It took me a while to read this. When Gail Zawacki writes on the global decline of trees it upsets me, a lot. I can live with the extinction of a frog or an insect, but not trees. I really like trees.
Gail here presents the latest science. It’s not pretty. And you probably won’t read about it anywhere else. But it’s important.
Gail also comments on how our scientific knowledge of the details continues to expand, yet our understanding of the whole, the system, the thing we should actually care about, is in decline.
I think about this a lot. We need more systems experts like Dana Meadows, rest in peace. All of our problems are systemic and complex.
When I first started writing about trees drying around the globe, I was ridiculed and ostracized as being an hysteric. Scientists and foresters unanimously told me I was imagining the symptoms of an alarming decline. Merely pointing out the consequences to carbon storage was enough to antagonize virtually everyone from obscure peak oil preppers like John Michael Greer to prominent climatologists like Gavin Schmidt. Mostly I was ignored by everyone from journalists like George Monbiot to the physicist blogger Joe Romm.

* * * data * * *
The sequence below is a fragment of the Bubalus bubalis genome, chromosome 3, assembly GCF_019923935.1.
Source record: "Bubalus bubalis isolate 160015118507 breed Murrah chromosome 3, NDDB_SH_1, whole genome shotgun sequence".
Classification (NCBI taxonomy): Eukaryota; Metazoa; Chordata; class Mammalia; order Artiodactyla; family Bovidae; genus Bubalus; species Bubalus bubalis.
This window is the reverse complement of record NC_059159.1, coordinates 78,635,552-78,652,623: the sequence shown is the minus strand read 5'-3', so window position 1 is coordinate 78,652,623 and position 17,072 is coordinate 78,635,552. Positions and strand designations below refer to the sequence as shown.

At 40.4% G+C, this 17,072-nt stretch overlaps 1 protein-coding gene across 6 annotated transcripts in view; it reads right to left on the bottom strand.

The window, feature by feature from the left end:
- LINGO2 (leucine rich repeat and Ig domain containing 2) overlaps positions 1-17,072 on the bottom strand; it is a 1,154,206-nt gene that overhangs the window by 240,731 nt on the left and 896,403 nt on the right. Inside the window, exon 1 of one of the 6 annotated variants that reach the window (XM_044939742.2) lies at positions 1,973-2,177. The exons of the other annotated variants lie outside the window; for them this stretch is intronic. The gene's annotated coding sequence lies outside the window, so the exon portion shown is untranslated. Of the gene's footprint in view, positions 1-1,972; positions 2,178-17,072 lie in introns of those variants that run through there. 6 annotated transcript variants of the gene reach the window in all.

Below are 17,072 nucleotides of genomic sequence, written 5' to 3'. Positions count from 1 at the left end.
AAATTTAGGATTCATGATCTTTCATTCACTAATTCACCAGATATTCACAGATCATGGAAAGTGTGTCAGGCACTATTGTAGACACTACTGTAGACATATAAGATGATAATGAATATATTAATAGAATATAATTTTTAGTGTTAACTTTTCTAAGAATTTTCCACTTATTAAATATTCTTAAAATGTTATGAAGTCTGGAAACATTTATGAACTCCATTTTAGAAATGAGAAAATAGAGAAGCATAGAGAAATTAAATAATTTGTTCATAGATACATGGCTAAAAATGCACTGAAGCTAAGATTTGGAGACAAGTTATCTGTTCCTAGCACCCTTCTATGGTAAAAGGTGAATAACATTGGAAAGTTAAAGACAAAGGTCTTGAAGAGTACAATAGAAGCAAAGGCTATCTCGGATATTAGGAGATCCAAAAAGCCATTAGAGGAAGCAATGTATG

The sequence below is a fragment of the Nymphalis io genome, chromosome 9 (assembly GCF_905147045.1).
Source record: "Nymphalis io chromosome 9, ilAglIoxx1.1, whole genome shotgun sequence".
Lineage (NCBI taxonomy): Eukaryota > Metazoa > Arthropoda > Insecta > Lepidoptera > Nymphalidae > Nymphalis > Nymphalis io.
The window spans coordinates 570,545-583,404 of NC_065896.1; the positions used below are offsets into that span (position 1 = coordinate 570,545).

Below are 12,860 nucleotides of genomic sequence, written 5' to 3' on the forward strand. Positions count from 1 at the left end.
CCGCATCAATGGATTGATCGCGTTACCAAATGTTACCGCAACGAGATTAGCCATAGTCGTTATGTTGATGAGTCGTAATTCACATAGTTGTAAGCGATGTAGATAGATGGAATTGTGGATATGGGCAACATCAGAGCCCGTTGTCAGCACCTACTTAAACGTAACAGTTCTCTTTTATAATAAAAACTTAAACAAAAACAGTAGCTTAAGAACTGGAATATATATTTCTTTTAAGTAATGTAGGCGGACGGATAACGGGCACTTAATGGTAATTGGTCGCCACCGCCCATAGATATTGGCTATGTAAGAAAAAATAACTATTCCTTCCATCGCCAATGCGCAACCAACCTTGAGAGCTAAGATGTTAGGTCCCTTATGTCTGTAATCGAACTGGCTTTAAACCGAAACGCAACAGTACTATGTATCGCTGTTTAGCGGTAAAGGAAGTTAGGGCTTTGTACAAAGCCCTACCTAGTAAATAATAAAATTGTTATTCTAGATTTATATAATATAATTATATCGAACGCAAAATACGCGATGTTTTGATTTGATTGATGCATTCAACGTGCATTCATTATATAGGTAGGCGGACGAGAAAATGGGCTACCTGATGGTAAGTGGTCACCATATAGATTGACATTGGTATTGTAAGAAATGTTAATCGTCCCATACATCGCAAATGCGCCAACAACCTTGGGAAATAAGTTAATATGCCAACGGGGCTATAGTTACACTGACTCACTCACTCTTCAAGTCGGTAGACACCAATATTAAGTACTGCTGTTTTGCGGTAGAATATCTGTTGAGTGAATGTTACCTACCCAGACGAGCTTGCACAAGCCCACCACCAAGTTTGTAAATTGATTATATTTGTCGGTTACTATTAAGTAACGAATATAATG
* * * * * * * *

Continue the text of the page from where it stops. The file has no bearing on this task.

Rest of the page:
Now, however, the swathes of dead trees are too ubiquitous to deny. The Ecological Society of Australia claims that “climate change is killing our trees”. Science Magazine devoted their August issue to forests, which is summed up by one overview article as “Every forest biome on Earth is actively dying right now”.
Since it has become widely acknowledged that trees are threatened and dying prematurely, researchers persist in blaming drought. One widely distributed study predicting that drought is going to cause massive tree mortality in the Southwest US bases it on the distant year of 2050, which is ludicrous since trees are demonstrably dying right now. Another equally limited survey reveals that up to 58 million trees in California are estimated to have experienced water loss due to drought. Unfortunately, that survey only looked back four years, to 2011 – had they bothered to look earlier, they would have found damage prior to the drought.
There is no question that megadroughts and higher temperatures will eventually kill forests. Climate change is irreversible, and accelerating far too fast for trees to adapt. However, they are dying ahead of predictions AND in places not in drought. Indeed, trees dying from pollution are themselves contributing to drought. Consider that researchers who predicted trees dying from pine beetle attacks would cause increased stream flow, found out the exact opposite has occurred. And it has been established that ambient ozone reduces stream flow, as well, “…due to an enhanced water loss via the leaf pores.” – and nobody has any idea just how bad the combined effects of elevated ozone and enhanced nitrogen deposition from fertilizers and combustion will be. But it’s not auspicious.